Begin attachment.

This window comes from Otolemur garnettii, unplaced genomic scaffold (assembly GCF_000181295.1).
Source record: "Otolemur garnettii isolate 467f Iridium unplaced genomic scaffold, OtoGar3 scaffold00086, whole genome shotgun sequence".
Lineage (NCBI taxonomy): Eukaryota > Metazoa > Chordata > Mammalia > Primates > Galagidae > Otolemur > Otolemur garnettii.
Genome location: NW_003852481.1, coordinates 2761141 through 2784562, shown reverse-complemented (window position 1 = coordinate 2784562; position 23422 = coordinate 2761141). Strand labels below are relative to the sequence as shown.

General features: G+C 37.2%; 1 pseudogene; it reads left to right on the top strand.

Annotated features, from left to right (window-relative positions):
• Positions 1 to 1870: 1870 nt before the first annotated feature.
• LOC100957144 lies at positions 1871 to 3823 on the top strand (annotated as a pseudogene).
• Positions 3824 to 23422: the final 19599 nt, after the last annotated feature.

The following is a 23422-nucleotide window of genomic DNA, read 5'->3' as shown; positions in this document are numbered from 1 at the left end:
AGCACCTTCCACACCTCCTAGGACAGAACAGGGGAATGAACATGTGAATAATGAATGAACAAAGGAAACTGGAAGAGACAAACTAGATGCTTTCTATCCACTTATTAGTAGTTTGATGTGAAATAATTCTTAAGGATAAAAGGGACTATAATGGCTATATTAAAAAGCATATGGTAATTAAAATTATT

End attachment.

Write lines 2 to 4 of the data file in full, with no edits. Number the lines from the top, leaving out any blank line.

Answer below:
Source record: "Otolemur garnettii isolate 467f Iridium unplaced genomic scaffold, OtoGar3 scaffold00086, whole genome shotgun sequence".
Lineage (NCBI taxonomy): Eukaryota > Metazoa > Chordata > Mammalia > Primates > Galagidae > Otolemur > Otolemur garnettii.
Genome location: NW_003852481.1, coordinates 2761141 through 2784562, shown reverse-complemented (window position 1 = coordinate 2784562; position 23422 = coordinate 2761141). Strand labels below are relative to the sequence as shown.